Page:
Having It All

Advice for Working Mothers

Controversial new author Samantha Ellus advises mothers in her new book The Pie Life that if they want to “have it all,” they need to get up an hour earlier every day. Ellus, a wife and mother of three, told The Times,”If you’re spending all your time parenting, your life is woefully imbalanced. ‘You will be bored and unfulfilled.’”

While this Harvard graduate and working mother comes off as being a tad smug, she isn’t at all original and she isn’t wrong. Proverbs 31 paints the portrait of a noble woman of character. And guess what ladies, she was involved in commerce and got up at least an hour before her family:

10 A wife of noble character who can find?
She is worth far more than rubies.
11 Her husband has full confidence in her
and lacks nothing of value.
12 She brings him good, not harm,
all the days of her life.
13 She selects wool and flax
and works with eager hands.
14 She is like the merchant ships,
bringing her food from afar.
15 She gets up while it is still night;
she provides food for her family
and portions for her female servants.
16 She considers a field and buys it;
    out of her earnings she plants a vineyard.

17 She sets about her work vigorously;
her arms are strong for her tasks.
18 She sees that her trading is profitable,
and her lamp does not go out at night.
19 
In her hand she holds the distaff

and grasps the spindle with her fingers.
20 She opens her arms to the poor
and extends her hands to the needy.
21 When it snows, she has no fear for her household;
for all of them are clothed in scarlet.
22 She makes coverings for her bed;
she is clothed in fine linen and purple.
23 Her husband is respected at the city gate,
where he takes his seat among the elders of the land.
24 She makes linen garments and sells them,
and supplies the merchants with sashes.
25 
She is clothed with strength and dignity;

she can laugh at the days to come.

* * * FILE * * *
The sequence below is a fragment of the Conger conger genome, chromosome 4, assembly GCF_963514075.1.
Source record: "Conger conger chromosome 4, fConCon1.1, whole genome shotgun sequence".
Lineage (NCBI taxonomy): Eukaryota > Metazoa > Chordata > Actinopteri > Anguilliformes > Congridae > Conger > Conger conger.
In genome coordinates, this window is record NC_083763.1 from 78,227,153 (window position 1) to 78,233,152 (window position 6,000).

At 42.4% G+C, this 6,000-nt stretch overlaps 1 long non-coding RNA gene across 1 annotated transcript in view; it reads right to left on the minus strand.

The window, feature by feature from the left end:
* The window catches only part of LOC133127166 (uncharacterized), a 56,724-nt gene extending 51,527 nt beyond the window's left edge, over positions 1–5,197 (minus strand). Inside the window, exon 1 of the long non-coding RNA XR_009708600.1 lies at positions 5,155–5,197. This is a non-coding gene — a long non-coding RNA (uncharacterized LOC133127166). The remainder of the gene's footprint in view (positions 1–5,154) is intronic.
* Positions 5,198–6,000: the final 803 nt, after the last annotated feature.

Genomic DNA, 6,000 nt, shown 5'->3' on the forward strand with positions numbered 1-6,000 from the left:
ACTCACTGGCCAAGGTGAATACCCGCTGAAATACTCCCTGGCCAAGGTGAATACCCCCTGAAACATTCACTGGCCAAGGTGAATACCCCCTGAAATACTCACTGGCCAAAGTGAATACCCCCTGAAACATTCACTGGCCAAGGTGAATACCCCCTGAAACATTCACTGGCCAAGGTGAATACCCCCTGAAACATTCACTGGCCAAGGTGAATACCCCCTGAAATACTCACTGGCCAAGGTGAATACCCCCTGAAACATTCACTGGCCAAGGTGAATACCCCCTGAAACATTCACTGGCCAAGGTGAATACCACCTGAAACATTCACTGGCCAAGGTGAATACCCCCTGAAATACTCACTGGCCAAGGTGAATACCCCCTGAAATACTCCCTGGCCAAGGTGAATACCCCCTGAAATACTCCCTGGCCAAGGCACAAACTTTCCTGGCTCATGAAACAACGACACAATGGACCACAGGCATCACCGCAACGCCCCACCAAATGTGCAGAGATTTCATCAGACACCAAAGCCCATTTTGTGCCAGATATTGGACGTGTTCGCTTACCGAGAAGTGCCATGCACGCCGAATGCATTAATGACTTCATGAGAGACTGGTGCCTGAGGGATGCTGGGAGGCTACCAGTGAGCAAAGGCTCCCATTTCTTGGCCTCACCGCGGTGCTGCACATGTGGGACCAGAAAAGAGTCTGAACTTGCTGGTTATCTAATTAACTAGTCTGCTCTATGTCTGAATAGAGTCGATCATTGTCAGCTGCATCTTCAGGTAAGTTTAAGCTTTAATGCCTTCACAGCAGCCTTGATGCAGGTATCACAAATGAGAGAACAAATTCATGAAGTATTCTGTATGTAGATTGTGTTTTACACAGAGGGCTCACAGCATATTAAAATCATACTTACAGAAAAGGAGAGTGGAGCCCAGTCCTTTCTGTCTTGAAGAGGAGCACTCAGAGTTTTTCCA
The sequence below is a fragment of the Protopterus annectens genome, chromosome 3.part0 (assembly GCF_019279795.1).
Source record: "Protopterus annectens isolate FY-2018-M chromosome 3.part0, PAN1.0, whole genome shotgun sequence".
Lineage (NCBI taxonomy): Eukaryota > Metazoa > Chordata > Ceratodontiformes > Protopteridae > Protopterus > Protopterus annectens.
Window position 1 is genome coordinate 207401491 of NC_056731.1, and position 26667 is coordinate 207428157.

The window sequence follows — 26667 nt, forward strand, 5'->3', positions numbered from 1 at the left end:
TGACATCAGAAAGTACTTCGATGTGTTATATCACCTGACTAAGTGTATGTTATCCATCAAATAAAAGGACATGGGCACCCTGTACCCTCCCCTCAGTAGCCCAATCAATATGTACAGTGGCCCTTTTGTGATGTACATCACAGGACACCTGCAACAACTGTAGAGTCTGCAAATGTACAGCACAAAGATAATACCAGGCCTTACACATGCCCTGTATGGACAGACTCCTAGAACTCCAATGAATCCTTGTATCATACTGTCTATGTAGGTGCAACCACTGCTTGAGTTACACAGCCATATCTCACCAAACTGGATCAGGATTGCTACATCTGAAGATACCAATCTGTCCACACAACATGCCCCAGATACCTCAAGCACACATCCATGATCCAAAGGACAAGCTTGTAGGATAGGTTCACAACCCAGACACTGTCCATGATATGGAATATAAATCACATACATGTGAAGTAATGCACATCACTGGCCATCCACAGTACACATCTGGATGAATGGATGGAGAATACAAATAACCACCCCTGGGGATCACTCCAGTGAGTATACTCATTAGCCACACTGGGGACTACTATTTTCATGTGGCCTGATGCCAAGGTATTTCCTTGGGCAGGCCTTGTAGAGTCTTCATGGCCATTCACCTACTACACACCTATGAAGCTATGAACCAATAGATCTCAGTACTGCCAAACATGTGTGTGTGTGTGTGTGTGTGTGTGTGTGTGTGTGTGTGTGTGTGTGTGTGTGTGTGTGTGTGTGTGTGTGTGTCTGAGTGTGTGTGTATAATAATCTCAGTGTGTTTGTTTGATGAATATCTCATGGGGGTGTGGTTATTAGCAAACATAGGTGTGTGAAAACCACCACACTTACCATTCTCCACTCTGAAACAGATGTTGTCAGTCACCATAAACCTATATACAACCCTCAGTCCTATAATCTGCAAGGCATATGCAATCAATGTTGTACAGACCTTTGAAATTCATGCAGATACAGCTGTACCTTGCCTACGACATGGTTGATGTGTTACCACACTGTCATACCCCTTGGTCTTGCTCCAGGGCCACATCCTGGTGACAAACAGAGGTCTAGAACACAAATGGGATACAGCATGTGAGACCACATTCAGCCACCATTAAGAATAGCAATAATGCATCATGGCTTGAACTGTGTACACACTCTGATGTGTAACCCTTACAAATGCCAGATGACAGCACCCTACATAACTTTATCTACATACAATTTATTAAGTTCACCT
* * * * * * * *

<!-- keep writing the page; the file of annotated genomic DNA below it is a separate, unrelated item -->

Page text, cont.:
26 She speaks with wisdom,
and faithful instruction is on her tongue.
27 She watches over the affairs of her household
and does not eat the bread of idleness.

28 
Her children arise and call her blessed;

Raising children is an honorable and important task, but it is clear when examining this scripture, that the noble wife of character had a lot more going on than meal planning and pinning toddler activities.

Women are excellent multitaskers and the ideal woman depicted in Proverbs clearly contributed to her family’s income. So much so that she was able to make investments and build her own reputation.

Ettus made a lot of enemies when she said of full-time mothers, “It might make you happy right now but the baby years are short and the rest of life and a career are long.” As a Christian and a mother of two grown children, I have to agree with her.

Working and motherhood are valuable contributions we make to our families and to our communities and there is a way to “have it all.” You will be frazzled and you will feel overwhelmed at times, but this is your greatest role in life. And like any job, you get better at it through practice and trial and error.

To reign well, you would do well to follow the advice laid bare for us in Proverbs 31 and in Ettus’ book. Not all of us are natural organizers or thinkers and we may need a little help. I made many mistakes raising my children, however, I think that the one area I excelled at was multitasking, especially as a single parent.

Businesswoman holding baby son and coffee cup

I’d like to believe that I was a good example to my children of a woman who excelled at work and at home and who was never idle. Working mothers need to take that guilt, pack it up, and put it on the bus. Regrets come later in life. For now, seize the day with your fabulous self and make it happen. Your family will thank you later.

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